The next question is, if you write that email and end up being terminated or leave, and someone gets killed by whatever the safety concern is, does blame still partly get attributed to you for not going to the higher authority? You just documented that you knew about the issue. I think the end goal would be to work for a company that takes care of safety issues.

RE: E-mail Discretion

Forensic74 and other litigation people: How much do false alarms hurt people in litigation? For example, if the GM supplier with the malfunctioning ignition switch had a bunch of internal email chatter from junior engineers about how their FEA showed the plastic housing was over stressed, even though the final cause of failure was entirely an electrical fault, would that look to the court like a contributing factor? Or perhaps it would look to the court like a safety minded culture where problems are openly discussed.

RE: E-mail Discretion

If the plastic wasn't causing the issue, then it's not a contributing factor. If the plastic was deflecting and allowing metal-to-metal contact, okay, but it's no more a contributing factor than the radial belts in the tires getting rusty.

Dan - Owner
http://www.Hi-TecDesigns.com

RE: E-mail Discretion

Lawyers will twist anything you say or do against you if given the chance. Saying nothing can be a problem, too, but it's harder to have evidence. There are certainly times when it is better to talk than to write. Or nod instead of talk, as suggested in an earlier post.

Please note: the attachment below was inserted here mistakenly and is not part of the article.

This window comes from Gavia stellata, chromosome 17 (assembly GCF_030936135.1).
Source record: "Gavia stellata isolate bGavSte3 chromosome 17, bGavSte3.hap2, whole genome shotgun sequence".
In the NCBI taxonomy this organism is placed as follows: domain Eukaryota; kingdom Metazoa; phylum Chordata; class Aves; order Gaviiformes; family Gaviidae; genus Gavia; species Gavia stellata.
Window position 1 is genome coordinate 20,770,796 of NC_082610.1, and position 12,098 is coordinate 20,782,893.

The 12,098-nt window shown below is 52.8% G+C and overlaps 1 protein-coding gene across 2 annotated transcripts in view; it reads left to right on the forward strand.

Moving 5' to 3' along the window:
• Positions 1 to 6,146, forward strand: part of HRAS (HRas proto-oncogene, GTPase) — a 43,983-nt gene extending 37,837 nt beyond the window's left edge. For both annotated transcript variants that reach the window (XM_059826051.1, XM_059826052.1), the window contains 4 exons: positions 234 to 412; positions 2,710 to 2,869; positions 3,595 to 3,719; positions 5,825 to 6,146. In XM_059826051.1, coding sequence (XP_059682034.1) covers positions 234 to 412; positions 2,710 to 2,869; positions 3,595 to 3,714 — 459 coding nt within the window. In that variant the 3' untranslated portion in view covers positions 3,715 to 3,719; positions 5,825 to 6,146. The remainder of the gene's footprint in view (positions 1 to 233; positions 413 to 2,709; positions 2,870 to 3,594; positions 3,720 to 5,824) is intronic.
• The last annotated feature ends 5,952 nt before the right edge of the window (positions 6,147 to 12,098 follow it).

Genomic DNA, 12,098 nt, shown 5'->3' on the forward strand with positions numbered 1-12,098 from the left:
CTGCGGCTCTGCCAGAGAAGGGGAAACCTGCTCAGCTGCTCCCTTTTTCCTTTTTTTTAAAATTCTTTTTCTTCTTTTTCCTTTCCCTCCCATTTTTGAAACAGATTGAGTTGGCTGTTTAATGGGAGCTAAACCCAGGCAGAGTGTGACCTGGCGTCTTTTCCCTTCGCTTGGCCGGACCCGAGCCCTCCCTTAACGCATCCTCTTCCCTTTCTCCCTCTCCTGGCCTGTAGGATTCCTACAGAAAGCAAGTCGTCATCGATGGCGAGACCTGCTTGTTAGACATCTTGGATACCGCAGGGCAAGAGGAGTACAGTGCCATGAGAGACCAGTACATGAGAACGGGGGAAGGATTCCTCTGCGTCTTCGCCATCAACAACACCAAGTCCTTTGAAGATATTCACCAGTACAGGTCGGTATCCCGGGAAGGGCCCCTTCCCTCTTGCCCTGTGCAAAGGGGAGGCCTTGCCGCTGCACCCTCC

The safety standards for many types of industrial equipment - notably, robots - require risk assessments. If you don't have one, you're not in compliance with the standard. If you do have one, it is a document filled with descriptions of all sorts of things that might possibly happen to someone if something goes wrong, and it is one hundred percent certain that it will not include every possibility, even though it "should" - because if you tried to do that, you would still be analyzing not only past the scheduled start-of-production date, but still analyzing past the scheduled END-of-production date, and that is not an exercise that anyone either (1) has time for, or (2) will pay for. It is also certain that even without going to such an extreme, it will identify risks that cannot be fully protected against.

If looked at objtectively, I am quite sure that the infamous Takata airbags have saved more people than they killed, and surely by a huge margin. I am quite sure that if one were to estimate a "mean time to dangerous failure", it is quite likely to be a very large number. "Safe enough"? Seemingly not.